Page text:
The social media giant only recently started getting serious about hosting gaming content on its platform. With a number of high-profile deals with esports tournament organizers ESL and Gfinity, the service is almost exclusively used for esports viewing and makes it easy to find ongoing matches. Livestreams are advertised through the tournament organizer’s pages, meaning that if you follow any kind of esports organization on the platform, you’ll be exposed to relevant games or matches through your feed.

Screengrab via Facebook

If you want to look for non-esports content, Facebook also has a general directory similar to that of its competitors. You can navigate every available game that’s being streamed.

You can also search for a specific game title in the search window and use one of the sub-menus to specify that you’re searching for live video.

Screengrab via Facebook

One feature that Facebook lacks is any kind of sorting through the channels based on viewer numbers, language, or relevance. On the other hand, the featured streams tend to be based on your location. 

Facebook seems to listen to its community and fixes issues rapidly. It perfected its media player right after receiving a lot of flak when it was the only broadcaster of a Dota 2 tournament, so most of its negative sides are likely subject to change as the company continues to work on the platform.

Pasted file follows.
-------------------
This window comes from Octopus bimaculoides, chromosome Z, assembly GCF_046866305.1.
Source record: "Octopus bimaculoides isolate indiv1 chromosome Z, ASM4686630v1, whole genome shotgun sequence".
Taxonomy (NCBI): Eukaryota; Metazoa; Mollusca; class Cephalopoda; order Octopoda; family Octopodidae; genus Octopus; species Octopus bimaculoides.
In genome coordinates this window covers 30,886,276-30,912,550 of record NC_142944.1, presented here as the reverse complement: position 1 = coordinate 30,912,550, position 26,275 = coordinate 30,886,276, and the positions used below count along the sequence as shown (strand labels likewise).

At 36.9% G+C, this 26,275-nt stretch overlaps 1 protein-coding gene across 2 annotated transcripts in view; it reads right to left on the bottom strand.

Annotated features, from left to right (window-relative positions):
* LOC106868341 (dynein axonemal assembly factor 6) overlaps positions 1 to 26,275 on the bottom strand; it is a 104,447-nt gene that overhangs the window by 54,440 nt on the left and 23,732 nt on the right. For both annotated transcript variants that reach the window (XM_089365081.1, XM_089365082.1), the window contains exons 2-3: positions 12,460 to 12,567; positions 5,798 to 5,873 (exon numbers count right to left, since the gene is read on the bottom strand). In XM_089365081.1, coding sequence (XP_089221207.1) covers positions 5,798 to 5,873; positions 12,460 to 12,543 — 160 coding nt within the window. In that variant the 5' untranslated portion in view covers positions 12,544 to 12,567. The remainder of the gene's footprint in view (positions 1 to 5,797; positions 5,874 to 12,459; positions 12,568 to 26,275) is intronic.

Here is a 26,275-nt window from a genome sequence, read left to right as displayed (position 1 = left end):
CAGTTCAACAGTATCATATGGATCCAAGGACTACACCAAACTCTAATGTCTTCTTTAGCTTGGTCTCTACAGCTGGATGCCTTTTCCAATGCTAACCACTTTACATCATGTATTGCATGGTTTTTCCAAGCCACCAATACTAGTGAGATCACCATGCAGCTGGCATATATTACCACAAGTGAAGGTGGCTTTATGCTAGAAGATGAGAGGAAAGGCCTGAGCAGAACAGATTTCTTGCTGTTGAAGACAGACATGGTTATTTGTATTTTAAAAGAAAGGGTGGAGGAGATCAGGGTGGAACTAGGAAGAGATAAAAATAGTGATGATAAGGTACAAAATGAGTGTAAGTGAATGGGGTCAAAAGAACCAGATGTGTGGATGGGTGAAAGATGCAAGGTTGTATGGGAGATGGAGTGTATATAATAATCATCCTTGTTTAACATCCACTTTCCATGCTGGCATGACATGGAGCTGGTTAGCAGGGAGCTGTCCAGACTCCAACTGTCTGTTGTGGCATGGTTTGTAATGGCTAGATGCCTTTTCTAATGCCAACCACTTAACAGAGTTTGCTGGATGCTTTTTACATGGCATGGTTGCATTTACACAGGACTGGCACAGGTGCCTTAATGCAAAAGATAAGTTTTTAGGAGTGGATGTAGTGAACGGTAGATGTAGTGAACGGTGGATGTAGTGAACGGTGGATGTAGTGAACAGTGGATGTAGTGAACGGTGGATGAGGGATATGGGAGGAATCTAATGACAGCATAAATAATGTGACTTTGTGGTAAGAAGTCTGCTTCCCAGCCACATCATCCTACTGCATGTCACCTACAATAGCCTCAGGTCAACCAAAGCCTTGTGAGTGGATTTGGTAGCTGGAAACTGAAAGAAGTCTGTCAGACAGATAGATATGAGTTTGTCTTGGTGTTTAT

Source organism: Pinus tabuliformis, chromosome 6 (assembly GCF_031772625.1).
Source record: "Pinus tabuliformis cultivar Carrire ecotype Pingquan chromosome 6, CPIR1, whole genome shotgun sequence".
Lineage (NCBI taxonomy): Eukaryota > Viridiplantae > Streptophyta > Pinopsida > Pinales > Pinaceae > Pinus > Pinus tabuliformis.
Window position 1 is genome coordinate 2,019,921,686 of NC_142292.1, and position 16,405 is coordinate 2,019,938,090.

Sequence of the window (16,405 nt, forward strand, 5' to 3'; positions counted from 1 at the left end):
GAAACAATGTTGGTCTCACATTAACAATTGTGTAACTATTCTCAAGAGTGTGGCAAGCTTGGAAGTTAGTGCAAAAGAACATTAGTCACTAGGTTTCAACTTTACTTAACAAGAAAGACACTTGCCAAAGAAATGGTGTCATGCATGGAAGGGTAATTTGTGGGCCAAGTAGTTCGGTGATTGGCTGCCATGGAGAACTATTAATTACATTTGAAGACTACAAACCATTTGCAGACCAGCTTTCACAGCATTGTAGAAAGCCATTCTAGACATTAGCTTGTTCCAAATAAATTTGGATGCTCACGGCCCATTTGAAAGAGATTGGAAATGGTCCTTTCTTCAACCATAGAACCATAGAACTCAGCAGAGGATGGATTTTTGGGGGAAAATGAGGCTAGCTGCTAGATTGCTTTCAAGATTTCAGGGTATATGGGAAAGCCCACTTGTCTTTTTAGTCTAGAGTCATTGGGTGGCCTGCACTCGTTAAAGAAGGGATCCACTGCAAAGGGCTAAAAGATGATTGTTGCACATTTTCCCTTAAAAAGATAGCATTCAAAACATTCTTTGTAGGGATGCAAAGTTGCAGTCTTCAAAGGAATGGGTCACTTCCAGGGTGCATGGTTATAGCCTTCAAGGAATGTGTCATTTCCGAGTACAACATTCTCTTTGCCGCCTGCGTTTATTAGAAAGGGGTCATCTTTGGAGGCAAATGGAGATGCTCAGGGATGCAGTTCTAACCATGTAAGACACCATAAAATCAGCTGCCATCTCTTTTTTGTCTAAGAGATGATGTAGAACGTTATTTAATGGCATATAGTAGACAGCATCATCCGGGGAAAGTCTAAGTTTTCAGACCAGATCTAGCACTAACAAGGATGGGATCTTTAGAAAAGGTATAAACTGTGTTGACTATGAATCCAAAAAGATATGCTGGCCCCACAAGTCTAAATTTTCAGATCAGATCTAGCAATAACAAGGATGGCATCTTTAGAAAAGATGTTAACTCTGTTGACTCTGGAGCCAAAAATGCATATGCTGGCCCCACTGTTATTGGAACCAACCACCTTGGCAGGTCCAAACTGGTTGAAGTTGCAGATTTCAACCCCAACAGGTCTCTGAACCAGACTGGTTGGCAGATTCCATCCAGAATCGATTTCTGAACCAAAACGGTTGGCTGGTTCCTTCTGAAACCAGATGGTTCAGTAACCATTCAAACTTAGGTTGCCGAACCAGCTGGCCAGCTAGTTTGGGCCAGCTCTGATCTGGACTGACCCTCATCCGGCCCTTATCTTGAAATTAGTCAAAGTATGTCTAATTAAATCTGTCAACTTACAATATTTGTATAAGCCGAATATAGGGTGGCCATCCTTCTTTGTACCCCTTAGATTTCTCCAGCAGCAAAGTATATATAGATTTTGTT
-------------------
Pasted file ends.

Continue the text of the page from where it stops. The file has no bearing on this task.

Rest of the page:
Most heard the name Mixer after Ninja announced that he was ditching Twitch to join the platform. Inıtially, the platform was called Beam and was bought by Microsoft in 2016. It stayed in hibernation for a couple of years until its marketing team came with guns blazing and started signing big-name streamers left and right to get its name out there.

It worked, to some extent, and Mixer managed to make its way into the big three by essentially making it a big four. 

Screengrab via Mixer

Mixer’s UI is quite similar to Twitch. Its main page also features what streams are trending while giving lesser-known streamers a shot at fame.

Screengrab via Mixer

The games tab brings out the most popular titles at that moment, while the “Browse” tab lets you check out the streamers with the most viewers. 

Hanging out on Mixer and interacting with streamers grants XP to users. Leveling up rewards them with an on-site currency that can be used to interact with streamers.

Mixer also features a lot of interactivity features for streamers. Said features can be used to get the audience involved in story-driven games in which choices shape the gameplay.


The microblog is a little different in comparison to its competitors. While users are able to stream on the platform, Twitter has primarily been focused on broadcasting esports content rather than user-generated content.

Although there isn’t a homepage or directory for streams, you can easily find streams of any given esports competition by either searching for a specific hashtag or simply visiting the event organizers’ own feed. Additionally, Twitter has a dedicated gaming account that acts as an aggregator of livestreamed gaming content.

There are, of course, more platforms available for livestreaming. Depending on which country you live in, there will also be local alternatives that are more popular. But this quick overview will allow you to easily access the most popular platforms in the English-speaking world.